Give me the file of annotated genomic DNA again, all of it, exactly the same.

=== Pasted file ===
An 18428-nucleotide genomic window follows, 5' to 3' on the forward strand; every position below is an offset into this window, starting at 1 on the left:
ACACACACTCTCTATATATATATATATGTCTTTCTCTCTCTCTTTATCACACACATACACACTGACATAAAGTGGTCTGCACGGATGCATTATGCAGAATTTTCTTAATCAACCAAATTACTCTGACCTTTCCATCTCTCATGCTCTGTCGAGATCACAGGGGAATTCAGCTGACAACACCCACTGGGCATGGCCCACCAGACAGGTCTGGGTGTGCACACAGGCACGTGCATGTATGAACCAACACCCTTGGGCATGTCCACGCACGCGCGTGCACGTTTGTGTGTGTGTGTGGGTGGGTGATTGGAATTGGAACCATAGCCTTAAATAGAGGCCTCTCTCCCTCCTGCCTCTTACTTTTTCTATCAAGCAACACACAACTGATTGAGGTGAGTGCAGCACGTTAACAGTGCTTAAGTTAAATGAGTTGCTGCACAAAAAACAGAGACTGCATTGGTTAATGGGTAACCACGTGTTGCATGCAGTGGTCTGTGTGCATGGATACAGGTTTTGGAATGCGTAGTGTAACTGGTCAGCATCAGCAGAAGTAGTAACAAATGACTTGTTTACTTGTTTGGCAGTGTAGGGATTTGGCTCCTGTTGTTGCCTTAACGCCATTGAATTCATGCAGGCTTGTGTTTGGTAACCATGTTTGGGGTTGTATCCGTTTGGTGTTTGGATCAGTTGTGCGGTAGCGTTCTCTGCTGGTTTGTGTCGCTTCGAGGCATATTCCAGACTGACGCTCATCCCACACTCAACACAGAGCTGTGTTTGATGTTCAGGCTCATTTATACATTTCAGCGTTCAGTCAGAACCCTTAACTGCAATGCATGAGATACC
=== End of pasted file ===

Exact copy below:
An 18428-nucleotide genomic window follows, 5' to 3' on the forward strand; every position below is an offset into this window, starting at 1 on the left:
ACACACACTCTCTATATATATATATATGTCTTTCTCTCTCTCTTTATCACACACATACACACTGACATAAAGTGGTCTGCACGGATGCATTATGCAGAATTTTCTTAATCAACCAAATTACTCTGACCTTTCCATCTCTCATGCTCTGTCGAGATCACAGGGGAATTCAGCTGACAACACCCACTGGGCATGGCCCACCAGACAGGTCTGGGTGTGCACACAGGCACGTGCATGTATGAACCAACACCCTTGGGCATGTCCACGCACGCGCGTGCACGTTTGTGTGTGTGTGTGGGTGGGTGATTGGAATTGGAACCATAGCCTTAAATAGAGGCCTCTCTCCCTCCTGCCTCTTACTTTTTCTATCAAGCAACACACAACTGATTGAGGTGAGTGCAGCACGTTAACAGTGCTTAAGTTAAATGAGTTGCTGCACAAAAAACAGAGACTGCATTGGTTAATGGGTAACCACGTGTTGCATGCAGTGGTCTGTGTGCATGGATACAGGTTTTGGAATGCGTAGTGTAACTGGTCAGCATCAGCAGAAGTAGTAACAAATGACTTGTTTACTTGTTTGGCAGTGTAGGGATTTGGCTCCTGTTGTTGCCTTAACGCCATTGAATTCATGCAGGCTTGTGTTTGGTAACCATGTTTGGGGTTGTATCCGTTTGGTGTTTGGATCAGTTGTGCGGTAGCGTTCTCTGCTGGTTTGTGTCGCTTCGAGGCATATTCCAGACTGACGCTCATCCCACACTCAACACAGAGCTGTGTTTGATGTTCAGGCTCATTTATACATTTCAGCGTTCAGTCAGAACCCTTAACTGCAATGCATGAGATACC